# Vol. of Revolution

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#1
How would you do this for a loop, eg.

The area between the curves:

y = 5
y = x^2 + 2

Is rotated about the x-axis. Find the volume of the loop produced.

Because for another question, I found the area of the shape, squared it and multiplied it by pi, but this obviously can't be done on every occasion - the further from the x-axis, the larger the volume will be. So maybe when you square the area and times by pi you find the vol. of the shape when you rotate that shape about the x-axis when it is toughing the x-axis.

But how would you do it it it wasn't touching the x-axis? And is this needed for P2?
0
16 years ago
#2
(Original post by mik1a)
How would you do this for a loop, eg.

The area between the curves:

y = 5
y = x^2 + 2

Is rotated about the x-axis. Find the volume of the loop produced.

Because for another question, I found the area of the shape, squared it and multiplied it by pi, but this obviously can't be done on every occasion - the further from the x-axis, the larger the volume will be. So maybe when you square the area and times by pi you find the vol. of the shape when you rotate that shape about the x-axis when it is toughing the x-axis.

But how would you do it it it wasn't touching the x-axis? And is this needed for P2?
work out the volume for the curve y=5 to which you shoudl subtract the volume generated under the curve of y=x^2+2
0
16 years ago
#3
(Original post by mik1a)
How would you do this for a loop, eg.

The area between the curves:

y = 5
y = x^2 + 2

Is rotated about the x-axis. Find the volume of the loop produced.

Because for another question, I found the area of the shape, squared it and multiplied it by pi, but this obviously can't be done on every occasion - the further from the x-axis, the larger the volume will be. So maybe when you square the area and times by pi you find the vol. of the shape when you rotate that shape about the x-axis when it is toughing the x-axis.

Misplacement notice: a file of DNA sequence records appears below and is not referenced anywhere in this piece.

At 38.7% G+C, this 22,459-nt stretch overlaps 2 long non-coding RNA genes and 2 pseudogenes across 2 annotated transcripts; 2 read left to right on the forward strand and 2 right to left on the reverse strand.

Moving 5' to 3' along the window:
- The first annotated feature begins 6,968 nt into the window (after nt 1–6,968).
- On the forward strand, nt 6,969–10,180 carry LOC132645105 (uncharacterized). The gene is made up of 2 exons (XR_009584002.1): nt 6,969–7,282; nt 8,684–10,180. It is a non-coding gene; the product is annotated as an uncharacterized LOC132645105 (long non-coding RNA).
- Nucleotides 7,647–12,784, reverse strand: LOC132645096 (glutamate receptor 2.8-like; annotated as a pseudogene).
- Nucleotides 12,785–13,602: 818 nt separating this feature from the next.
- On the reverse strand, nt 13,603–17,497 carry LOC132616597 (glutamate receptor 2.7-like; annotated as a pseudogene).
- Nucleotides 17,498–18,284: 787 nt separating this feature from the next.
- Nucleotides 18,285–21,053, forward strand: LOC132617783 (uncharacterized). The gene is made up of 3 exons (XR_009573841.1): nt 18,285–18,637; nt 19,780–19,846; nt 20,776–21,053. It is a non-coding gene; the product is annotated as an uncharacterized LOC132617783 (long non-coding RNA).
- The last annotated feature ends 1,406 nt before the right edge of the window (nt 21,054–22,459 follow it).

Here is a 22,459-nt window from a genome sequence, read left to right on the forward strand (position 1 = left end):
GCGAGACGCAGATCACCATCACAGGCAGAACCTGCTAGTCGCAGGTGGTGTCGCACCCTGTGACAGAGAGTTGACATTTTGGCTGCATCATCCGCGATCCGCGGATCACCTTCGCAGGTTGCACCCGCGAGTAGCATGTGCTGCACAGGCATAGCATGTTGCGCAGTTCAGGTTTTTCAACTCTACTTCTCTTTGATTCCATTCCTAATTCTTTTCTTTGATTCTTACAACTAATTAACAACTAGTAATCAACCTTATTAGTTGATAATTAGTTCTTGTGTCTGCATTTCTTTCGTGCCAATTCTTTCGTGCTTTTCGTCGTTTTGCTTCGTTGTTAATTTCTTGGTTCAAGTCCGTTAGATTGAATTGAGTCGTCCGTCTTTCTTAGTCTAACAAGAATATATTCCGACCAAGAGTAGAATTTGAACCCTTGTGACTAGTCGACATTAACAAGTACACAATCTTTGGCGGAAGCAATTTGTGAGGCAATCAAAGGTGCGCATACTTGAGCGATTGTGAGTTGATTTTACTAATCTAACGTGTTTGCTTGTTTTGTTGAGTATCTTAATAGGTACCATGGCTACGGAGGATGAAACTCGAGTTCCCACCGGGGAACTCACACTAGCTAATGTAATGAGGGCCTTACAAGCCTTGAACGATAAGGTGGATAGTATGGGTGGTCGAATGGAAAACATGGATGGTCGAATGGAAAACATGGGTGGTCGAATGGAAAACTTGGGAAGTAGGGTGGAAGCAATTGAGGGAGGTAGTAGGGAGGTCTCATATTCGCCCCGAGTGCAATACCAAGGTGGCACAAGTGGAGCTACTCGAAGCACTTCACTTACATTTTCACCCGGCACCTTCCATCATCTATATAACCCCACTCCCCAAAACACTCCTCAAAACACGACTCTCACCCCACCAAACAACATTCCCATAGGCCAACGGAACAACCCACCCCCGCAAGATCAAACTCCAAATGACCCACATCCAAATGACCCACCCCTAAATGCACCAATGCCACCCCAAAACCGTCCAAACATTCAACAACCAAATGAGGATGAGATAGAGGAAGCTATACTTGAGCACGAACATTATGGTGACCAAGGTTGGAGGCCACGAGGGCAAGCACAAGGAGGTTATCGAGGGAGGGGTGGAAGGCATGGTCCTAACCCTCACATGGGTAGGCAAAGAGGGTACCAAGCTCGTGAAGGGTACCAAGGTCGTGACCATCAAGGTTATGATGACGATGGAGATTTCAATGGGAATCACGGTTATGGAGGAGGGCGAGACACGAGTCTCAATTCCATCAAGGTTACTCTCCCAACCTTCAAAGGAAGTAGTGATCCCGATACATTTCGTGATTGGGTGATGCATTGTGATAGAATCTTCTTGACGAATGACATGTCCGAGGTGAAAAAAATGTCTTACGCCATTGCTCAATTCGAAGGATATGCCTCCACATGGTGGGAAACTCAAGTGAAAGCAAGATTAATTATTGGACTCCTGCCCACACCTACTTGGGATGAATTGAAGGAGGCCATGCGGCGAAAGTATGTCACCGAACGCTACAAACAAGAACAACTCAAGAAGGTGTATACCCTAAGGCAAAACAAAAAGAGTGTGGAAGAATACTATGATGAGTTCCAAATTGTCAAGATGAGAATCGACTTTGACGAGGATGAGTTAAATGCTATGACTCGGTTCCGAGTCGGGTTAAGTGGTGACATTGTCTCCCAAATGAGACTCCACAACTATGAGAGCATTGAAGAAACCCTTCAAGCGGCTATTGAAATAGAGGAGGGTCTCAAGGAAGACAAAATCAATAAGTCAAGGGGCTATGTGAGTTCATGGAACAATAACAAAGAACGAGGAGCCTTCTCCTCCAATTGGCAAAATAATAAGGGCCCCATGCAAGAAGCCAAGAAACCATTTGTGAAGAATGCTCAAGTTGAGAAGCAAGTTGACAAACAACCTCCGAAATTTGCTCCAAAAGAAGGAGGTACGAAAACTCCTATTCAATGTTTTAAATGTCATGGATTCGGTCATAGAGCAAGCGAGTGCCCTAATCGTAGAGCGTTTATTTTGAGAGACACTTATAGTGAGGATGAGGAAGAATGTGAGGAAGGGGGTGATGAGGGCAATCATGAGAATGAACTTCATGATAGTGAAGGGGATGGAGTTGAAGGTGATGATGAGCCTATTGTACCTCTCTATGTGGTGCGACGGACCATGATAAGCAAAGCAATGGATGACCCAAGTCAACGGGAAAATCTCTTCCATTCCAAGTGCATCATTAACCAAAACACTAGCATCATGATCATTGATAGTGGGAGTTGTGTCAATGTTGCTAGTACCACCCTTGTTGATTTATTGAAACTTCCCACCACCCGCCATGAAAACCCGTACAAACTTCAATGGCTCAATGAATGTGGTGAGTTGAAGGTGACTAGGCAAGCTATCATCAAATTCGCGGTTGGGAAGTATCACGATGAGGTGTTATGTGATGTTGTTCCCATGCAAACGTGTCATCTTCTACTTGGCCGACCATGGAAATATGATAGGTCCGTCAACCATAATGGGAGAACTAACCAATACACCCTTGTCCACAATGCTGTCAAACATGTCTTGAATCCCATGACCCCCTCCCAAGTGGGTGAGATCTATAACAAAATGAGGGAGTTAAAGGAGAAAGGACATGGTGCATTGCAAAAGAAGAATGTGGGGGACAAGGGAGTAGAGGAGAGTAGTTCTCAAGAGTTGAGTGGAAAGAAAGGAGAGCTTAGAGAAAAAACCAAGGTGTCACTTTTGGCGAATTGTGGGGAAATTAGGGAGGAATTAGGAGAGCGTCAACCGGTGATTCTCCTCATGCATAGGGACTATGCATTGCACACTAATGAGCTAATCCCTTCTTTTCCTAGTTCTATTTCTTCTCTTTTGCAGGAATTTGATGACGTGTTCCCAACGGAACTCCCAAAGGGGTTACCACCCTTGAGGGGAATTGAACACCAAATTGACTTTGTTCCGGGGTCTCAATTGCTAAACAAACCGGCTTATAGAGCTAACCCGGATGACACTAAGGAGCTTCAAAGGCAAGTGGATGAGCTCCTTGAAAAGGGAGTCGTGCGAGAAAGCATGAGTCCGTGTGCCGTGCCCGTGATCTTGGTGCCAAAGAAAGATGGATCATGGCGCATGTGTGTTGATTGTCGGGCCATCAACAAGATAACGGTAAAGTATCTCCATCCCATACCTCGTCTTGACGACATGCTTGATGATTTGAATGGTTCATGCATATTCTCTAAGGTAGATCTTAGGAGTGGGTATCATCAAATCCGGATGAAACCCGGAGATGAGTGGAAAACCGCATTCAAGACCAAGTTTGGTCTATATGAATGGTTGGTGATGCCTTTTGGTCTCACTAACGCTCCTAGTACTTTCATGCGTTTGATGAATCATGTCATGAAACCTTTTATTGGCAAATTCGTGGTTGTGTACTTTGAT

But how would you do it it it wasn't touching the x-axis? And is this needed for P2?
I'll be damned if this is right
0
#4
(Original post by hihihihi)
work out the volume for the curve y=5 to which you shoudl subtract the volume generated under the curve of y=x^2+2
Ahh, that makes perfect sense. Thankyou.

I'll try it now:

y = 5
y = x^2 + 2

5 = x^2 + 2
x^2 = 3
x = +/- sqrt3
So length is 2sqrt2

Volume by y=5:

pi*5*5*2*sqrt2 = 50.pi.sqrt2 (vol. of cylinder)
~ 272.07

Volume by x^2 + 2

= (sqrt3/-sqrt3){ pi.(x^2 + 2)^2 dx
= 2(sqrt3/0){ pi.(x^2 + 2)^2 dx
= 2(sqrt3/0){ pi.(x^4 + 4x^2 + 4) dx
= 2pi[x^5/5 + 4x^3/3 + 4x](sqrt3/0)
= 2pi[(sqrt3)^5/5 + 4(sqrt3)^3/3 + 4(sqrt3)]
= 2pi[3^(5/2)/5 + (4/3)(3^3/2) + 4*3^(1/2)]
~ 106.65

Difference:

272.06 - 106.65 = 165.42 cube units (2d.p.)
Hmm...
0
16 years ago
#5
I got 82.71

The cylinder has radius 5, height root3, therefore volume = 136.0349523...

then subtract the volume of the curve rotated about the x axis, I got the same volume as kimoni, so the volume of the "loop" would be 82.71. But I might have missed sumthing there...have you got the answer??
0
#6
(Original post by Katie Heskins)
I got 82.71

The cylinder has radius 5, height root3, therefore volume = 136.0349523...

then subtract the volume of the curve rotated about the x axis, I got the same volume as kimoni, so the volume of the "loop" would be 82.71. But I might have missed sumthing there...have you got the answer??
I made it up. But I'm sure the height is 2 root 3, because the points where they intersect are at +/- root 3, so the height is -rt3 - +rt3?
0
16 years ago
#7
(Original post by mik1a)
How would you do this for a loop, eg.

The area between the curves:

y = 5
y = x^2 + 2

Is rotated about the x-axis. Find the volume of the loop produced.

Because for another question, I found the area of the shape, squared it and multiplied it by pi, but this obviously can't be done on every occasion - the further from the x-axis, the larger the volume will be. So maybe when you square the area and times by pi you find the vol. of the shape when you rotate that shape about the x-axis when it is toughing the x-axis.

But how would you do it it it wasn't touching the x-axis? And is this needed for P2?
omg those are some ugly numbers

i actually got the same as u mikia, approx. 165
0
16 years ago
#8
(Original post by mik1a)
I made it up. But I'm sure the height is 2 root 3, because the points where they intersect are at +/- root 3, so the height is -rt3 - +rt3?
haha yes you are quite right, I just assumed that it was between root 3 and 0! But u wanted it between -root 3 and root 3 hence why your answer is twice mine 0
16 years ago
#9
(Original post by Katie Heskins)
haha yes you are quite right, I just assumed that it was between root 3 and 0! But u wanted it between -root 3 and root 3 hence why your answer is twice mine yay 0
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